UI Labs


UI Labs is a plugin that offers experimental WordPress admin UI features with the aim of building upon and enhancing the default WordPress User Interface. All features are in a constant state of beta, there are no guarantees and a modern browser is mandatory!

These experiments are limited by their very nature and are mostly small tweaks via CSS to the display of the admin section in non-destructive ways. Some experiments are failures.

While using WordPress Multisite, the options are only configurable via the Network Admin. Yes, this means it’s for all sites.


Each experiment can be turned on and off from the plugin settings screen under TOOLS.

Colour-Coded Post Statuses

Ever had a page full of posts which were a mix of drafts, sticky posts, pending posts, and private posts? When you have a lot of different post statuses, it’s hard to differentiate them all. Experiment #1 applies colour-coding to post statuses to make different types of posts easy to pick out with just a glance.

Warn if Plugins Are Old

If a plugin hasn’t been updated in more than 2 years, you’ll see an alert on the plugin list page.

More Toolbar Padding

Bringing a little more padding to the WP Toolbar. It also adds a little padding to the main content area to make everything feel a little more spacious.

Make Footers Great Again

Makes the admin footer look more like it did in WP 3.2.

Bigger Dashboard Fonts

Small fonts hurt. This will bump the default font sizes for those of us who need larger fonts.

Identify This Server

Sometimes, when developing sites locally, deploying them to a staging server, then deploying to a live server – it can become confusing as to which WordPress admin panel you’re logged into. This can have disastrous consequences if you suddenly start deleting stuff on the live server cause you thought the current tab was the staging server. This allows you to enable colour coding for your different servers so that it’s always obvious which one you’re using right now.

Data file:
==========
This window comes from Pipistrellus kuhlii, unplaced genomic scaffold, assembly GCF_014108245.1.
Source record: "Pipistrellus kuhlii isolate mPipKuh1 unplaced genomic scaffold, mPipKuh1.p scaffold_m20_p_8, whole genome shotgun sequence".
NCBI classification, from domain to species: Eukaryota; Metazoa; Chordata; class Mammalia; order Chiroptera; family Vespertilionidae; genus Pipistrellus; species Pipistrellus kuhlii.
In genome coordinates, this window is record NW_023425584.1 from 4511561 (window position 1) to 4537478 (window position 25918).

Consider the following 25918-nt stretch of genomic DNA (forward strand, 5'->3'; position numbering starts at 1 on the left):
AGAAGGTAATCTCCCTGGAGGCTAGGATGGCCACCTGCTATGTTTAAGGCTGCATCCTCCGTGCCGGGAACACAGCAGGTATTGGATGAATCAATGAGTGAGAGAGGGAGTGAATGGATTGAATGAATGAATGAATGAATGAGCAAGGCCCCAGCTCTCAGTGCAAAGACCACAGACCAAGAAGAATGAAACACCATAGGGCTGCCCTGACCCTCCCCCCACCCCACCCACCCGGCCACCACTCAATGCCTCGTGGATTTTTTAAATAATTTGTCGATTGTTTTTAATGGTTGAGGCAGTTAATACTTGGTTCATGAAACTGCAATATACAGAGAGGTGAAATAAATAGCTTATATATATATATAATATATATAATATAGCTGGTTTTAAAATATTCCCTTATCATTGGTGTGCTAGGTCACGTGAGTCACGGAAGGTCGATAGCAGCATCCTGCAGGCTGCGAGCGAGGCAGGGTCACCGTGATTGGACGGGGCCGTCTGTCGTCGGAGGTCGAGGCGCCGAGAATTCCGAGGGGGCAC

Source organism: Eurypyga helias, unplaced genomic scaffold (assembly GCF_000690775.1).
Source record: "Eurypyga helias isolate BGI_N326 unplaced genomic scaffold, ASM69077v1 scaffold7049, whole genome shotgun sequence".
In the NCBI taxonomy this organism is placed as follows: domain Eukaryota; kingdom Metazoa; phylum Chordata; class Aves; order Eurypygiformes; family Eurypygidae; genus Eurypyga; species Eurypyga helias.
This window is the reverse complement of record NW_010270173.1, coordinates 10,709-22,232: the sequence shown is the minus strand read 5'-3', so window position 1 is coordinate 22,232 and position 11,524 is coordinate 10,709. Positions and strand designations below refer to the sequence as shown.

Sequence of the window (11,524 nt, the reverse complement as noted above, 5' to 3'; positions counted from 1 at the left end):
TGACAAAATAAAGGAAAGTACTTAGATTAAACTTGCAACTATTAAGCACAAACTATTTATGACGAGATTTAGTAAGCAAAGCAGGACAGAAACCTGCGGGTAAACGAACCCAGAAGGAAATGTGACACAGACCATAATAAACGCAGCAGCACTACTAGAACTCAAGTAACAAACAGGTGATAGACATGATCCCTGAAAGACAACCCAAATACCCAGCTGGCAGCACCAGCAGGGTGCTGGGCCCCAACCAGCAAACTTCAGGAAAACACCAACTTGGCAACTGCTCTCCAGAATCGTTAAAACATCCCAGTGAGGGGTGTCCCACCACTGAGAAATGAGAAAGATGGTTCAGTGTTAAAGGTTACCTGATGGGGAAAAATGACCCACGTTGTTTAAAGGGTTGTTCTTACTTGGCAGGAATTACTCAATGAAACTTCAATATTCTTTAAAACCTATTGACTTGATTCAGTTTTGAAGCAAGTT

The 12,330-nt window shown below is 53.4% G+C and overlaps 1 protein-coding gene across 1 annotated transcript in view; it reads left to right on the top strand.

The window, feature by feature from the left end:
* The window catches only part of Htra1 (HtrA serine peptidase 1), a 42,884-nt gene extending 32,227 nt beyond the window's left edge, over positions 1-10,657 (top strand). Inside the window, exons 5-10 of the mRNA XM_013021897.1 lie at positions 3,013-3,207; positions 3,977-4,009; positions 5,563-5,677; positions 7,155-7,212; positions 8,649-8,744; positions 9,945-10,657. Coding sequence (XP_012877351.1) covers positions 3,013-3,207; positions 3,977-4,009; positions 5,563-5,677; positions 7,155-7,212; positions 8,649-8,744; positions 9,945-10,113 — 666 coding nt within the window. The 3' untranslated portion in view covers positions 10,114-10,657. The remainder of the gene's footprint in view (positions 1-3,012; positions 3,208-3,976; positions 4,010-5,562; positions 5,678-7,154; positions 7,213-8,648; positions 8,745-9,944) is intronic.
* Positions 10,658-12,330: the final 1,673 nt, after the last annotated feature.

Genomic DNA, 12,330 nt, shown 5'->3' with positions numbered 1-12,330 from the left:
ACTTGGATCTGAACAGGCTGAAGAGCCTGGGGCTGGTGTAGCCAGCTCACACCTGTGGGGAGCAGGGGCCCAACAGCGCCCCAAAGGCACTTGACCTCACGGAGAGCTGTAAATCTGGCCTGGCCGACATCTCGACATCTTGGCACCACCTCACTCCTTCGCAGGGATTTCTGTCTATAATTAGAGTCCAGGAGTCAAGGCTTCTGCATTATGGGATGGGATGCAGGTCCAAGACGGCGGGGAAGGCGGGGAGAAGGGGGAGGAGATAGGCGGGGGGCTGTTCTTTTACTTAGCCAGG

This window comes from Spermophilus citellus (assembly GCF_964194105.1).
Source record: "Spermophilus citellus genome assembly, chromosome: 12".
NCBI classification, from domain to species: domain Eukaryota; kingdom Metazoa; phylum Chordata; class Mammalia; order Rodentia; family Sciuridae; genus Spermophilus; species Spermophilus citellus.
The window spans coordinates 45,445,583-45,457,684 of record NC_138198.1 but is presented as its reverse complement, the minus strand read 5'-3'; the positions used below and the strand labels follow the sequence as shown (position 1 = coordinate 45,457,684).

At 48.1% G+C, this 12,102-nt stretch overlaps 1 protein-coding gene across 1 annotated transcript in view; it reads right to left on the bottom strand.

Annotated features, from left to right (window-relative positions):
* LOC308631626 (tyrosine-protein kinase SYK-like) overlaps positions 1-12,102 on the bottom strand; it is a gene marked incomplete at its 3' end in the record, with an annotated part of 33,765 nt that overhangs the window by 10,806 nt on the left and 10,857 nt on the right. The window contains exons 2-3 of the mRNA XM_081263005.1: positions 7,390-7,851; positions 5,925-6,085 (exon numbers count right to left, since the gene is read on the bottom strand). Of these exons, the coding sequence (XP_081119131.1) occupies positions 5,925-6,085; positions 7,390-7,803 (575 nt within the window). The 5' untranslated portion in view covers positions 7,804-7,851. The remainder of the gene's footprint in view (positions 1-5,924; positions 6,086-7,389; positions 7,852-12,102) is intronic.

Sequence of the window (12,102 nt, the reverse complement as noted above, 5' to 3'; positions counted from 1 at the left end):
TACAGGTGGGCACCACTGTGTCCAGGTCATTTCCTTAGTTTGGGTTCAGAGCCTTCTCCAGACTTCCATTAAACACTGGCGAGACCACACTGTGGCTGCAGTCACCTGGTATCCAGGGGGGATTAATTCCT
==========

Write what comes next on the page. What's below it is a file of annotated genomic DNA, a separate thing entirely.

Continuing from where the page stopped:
Privacy Notes

No data is tracked by this plugin, nor is any additional user data stored.


  • Experiment #1 - Colour-Coded Post Statuses
  • Experiment #2 - Better Spacing/Padding for the Toolbar
  • Experiment #3 - Adds a 3.2-esque admin footer
  • Experiment #4 - Server Identification
  • Experiment #5 - Larger WP-Admin fonts


No special instructions.


How do I change the server environment type?

You change it via the WP_ENVIRONMENT_TYPE define (introduced in WP 5.5).

Adding this to your wp-config.php will turn your site into a staging site:
define( ‘WP_ENVIRONMENT_TYPE’, ‘staging’ );

Why does my site show as in ‘development’ mode if I didn’t define the environment type?

That means you set WP_DEVELOPMENT_MODE (introduced in WP 6.3) to something other than empty. That tells WordPress you’re in Development mode, and the plugin respects that.

Will you add X?

Maybe. It really depends on the value and potential usage.

Why is my site slow when I turn on Old Plugin Warning?

This happens if you have plugins hosted off of WordPress.org that do funny things with the check for updates. Basically they trigger the updater too many times, and in a way that kicks off this plugin. This should only slow down the plugin listing page, however, and no other pages.

Why are the settings only editable by the Network Admin on Multisite?

Because Multisite is a special creature.


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Þátttakendur & höfundar

“UI Labs” er opinn hugbúnaður. Eftirfarandi aðilar hafa lagt sitt af mörkum við smíði þessarar viðbótar.


Translate “UI Labs” into your language.

Interested in development?

Browse the code, check out the SVN repository, or subscribe to the development log by RSS.


4.0.3 (2023-09)

  • Fix stupid typo.

4.0.2 (2023-09)

  • PHP 8.2 support
  • WP 6.4 support

4.0.1 (2021-03)

4.0 (2020-08)

  • Added: Support for WordPress default environment types.
  • PHPCS cleanup

(See Changelog.txt for older revisions)